I have seen a lot of plans for new homes in the last few years, and it has highlighted a huge gap that exists between the aspiration for a new home and the reality of what gets built. Far too often, people set out with a huge desire to do something different and personal — but end up falling into building very standard houses that don’t seem to fit their lofty ambitions.

There are many reasons for this. One of the most prevalent is that people think that ‘something different’ will cost a lot more than standard. It doesn’t have to. There is a real reluctance to spend money on design fees. Fees are often seen as money not being spent on the build, but fees for good design are the best money you will spend — it informs how everything else is spent.

Warren-House-4

This contemporary Californian style home in Highgate recently sold for £3m+, proving that buyers are willing to pay the price for superb design. It was sold by The Modern House

Many people are simply not aware of what is possible; it is one thing to watch Grand Designs, but it is another to go and visit some good modern houses — something few of us do.

While all issues play their part, I think the real death knell for so many a grand design is the crushing weight of market expectations. It is this market that is brought up in so many conversations, for example: “We want to do something exciting, but when we come to sell, we are worried it won’t be worth as much.”

This is the market as espoused by estate agents, built by developers and endlessly pronounced upon by TV presenters desperate to fill the airwaves. They all tell us that we need to have lots of bedrooms (no matter how small), lots of en-suite bathrooms (no matter how well they work) and big, big rooms. If you listen to these people, it seems as though the market is a thing and has its own identity. It isn’t, and it doesn’t.

The market is as multifarious and contrary as we are. But too often, people follow the over-simplified tripe we hear from so-called experts and design by numbers, compromise their aspirations, and squeeze out all creativity and quality.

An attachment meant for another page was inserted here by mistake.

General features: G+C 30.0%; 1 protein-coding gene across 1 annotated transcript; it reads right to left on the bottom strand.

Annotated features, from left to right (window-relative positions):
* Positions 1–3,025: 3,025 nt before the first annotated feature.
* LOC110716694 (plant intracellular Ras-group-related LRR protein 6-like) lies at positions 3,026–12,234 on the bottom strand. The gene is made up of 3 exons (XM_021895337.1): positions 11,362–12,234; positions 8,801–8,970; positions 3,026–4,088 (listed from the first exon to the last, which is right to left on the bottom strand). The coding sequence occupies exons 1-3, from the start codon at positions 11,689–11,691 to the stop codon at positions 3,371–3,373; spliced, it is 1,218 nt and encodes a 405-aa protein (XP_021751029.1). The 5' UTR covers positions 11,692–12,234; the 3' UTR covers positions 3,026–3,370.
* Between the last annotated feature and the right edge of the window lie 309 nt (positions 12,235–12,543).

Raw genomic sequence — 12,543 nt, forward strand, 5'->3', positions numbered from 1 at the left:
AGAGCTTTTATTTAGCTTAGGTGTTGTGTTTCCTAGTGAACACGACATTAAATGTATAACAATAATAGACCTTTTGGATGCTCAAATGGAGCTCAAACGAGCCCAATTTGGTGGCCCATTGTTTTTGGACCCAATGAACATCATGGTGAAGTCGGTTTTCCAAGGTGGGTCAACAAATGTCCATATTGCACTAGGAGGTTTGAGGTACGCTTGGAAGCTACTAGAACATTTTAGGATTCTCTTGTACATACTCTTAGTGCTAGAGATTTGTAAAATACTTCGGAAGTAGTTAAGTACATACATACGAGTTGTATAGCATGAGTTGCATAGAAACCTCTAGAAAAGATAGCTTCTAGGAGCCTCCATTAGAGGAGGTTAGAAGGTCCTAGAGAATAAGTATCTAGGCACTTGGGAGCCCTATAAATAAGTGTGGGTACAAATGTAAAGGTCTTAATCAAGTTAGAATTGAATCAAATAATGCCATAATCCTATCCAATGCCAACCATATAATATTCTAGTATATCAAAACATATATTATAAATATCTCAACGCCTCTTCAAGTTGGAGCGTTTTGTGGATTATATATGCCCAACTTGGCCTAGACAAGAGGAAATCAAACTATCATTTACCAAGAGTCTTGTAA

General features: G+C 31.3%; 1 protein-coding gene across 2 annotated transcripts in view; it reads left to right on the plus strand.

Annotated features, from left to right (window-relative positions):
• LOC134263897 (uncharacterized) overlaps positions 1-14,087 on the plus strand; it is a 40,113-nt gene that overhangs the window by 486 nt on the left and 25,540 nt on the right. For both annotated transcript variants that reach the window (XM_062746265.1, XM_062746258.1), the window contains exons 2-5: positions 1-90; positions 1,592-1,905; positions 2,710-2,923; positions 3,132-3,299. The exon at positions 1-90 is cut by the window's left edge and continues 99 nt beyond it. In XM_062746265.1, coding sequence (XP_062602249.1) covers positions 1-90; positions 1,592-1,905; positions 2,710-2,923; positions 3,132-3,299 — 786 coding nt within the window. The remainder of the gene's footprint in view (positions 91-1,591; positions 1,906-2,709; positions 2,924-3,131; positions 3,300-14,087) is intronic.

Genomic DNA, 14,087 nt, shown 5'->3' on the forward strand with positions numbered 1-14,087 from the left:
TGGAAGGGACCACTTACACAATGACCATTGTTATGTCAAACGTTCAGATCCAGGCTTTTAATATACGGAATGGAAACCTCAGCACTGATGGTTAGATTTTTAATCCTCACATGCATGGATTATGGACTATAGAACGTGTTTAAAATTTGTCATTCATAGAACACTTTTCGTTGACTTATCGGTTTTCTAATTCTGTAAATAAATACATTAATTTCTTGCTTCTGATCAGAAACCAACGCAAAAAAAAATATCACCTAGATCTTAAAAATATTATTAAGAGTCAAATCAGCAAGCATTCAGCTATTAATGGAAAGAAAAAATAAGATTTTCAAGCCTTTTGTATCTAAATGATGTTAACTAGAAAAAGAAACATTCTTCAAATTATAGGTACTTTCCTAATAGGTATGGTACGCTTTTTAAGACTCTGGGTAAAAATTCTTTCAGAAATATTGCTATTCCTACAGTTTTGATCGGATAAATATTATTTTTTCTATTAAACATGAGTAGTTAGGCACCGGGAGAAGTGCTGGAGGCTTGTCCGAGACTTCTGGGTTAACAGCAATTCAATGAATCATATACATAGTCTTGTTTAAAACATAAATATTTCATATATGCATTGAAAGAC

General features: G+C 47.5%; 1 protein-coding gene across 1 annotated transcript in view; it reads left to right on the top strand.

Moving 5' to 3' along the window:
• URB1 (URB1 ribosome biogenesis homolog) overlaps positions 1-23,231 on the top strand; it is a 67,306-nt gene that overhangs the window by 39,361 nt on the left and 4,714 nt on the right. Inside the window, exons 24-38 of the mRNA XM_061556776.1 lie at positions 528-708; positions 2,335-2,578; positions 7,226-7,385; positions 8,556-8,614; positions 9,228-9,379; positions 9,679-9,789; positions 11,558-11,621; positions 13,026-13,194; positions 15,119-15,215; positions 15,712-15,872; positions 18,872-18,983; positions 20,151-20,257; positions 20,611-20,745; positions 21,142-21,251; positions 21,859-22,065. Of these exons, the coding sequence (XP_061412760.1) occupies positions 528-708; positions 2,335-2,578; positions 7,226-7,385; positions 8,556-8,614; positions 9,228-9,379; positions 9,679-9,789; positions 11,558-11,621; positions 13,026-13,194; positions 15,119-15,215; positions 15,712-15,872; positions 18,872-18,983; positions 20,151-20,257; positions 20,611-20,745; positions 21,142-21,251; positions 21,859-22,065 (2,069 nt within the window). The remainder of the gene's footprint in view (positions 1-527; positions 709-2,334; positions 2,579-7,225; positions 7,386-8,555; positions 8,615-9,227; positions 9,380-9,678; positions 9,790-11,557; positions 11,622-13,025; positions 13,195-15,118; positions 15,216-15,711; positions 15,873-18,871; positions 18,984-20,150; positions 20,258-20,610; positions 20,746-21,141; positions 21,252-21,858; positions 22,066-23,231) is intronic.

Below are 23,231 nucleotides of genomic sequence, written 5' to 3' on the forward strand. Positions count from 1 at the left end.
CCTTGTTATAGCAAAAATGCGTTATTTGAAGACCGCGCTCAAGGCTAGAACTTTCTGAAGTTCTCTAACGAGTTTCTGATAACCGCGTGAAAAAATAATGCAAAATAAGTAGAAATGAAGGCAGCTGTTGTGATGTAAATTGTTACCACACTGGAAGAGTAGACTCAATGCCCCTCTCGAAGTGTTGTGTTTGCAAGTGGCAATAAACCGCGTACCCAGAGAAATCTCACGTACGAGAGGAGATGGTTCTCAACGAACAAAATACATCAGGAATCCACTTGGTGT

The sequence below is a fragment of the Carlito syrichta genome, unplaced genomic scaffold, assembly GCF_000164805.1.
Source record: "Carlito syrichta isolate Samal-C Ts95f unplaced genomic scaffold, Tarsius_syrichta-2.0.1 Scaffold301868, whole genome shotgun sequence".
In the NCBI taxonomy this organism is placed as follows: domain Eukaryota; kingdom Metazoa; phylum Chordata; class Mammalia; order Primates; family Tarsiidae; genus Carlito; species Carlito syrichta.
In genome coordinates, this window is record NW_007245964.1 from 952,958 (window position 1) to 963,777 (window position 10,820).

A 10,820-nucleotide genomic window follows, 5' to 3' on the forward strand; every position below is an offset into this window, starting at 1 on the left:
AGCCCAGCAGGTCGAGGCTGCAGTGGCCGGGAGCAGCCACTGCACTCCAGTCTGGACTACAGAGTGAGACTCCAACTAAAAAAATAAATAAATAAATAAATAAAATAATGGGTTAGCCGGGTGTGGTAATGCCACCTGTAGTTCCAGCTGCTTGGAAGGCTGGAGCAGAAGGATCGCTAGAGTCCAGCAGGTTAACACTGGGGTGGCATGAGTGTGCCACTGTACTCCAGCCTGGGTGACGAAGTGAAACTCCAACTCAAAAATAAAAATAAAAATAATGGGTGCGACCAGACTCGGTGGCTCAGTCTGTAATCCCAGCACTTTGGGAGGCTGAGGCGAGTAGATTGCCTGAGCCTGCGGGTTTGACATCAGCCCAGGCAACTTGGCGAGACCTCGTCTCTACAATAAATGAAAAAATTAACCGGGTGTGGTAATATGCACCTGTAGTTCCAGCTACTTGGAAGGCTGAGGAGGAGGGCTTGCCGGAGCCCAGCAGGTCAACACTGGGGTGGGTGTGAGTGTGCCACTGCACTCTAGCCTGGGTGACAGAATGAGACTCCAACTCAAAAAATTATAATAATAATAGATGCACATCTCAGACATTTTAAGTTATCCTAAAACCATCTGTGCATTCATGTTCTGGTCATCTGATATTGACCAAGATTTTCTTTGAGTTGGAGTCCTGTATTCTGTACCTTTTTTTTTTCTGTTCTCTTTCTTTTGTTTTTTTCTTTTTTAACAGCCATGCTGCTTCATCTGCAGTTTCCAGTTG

The real tragedy is that I am far from convinced that this perceived market advice is right. Well-designed houses with lovely spaces – even if that means fewer bedrooms – are very desirable. Increasingly, the people with the money don’t want houses with endless bedrooms and loos that all need cleaning and heating — they want amazing, interesting spaces.

When you’re paying ludicrously large amounts for a house, you want a big bedroom and an en suite (preferably with a dressing room), you want to walk down a large beautiful staircase, and you want space and light. We now see so many beautiful houses on the telly, in the movies and in magazines that are the type of homes that we want.

I appreciate that a highly personal house may not appeal to everyone. Good design takes many forms and when the right person walks through the door they will buy it and pay good money. People don’t fall in love with the vital statistics of a house; they fall in love with a home and the host of subtle emotional sparks it sets flying — something the crudity of ‘market wisdom’ can’t convey. What’s more, there are 25 million existing houses, 100,000 or so developer-built houses finished each year, and most of which do very well at cramming in bedrooms and bathrooms, and tickling the markets fancy. Your dream home doesn’t have to be one of them. Perhaps the craziest thing about this market-dominated approach to house design is that self builders move every 20 years on average, as opposed to seven for everyone else. As a result, many self builders compromise on their dream home for the potential of an easier sale a very long way down the line. Building a house is hard work; bringing together tens of thousands of separate components in the right way is never easy. It seems a waste to go through all this heartache and effort and not take the creative opportunity that building any house, no matter how simple, offers. I would love to see more people throw off the shackles of market constraint and really explore what they want from their home. So let’s start something: screw the market, do lots of research, employ good designers and, most importantly, follow your heart!

Read more design advice articles by Charlie Luxton

In text images c/o The Modern House

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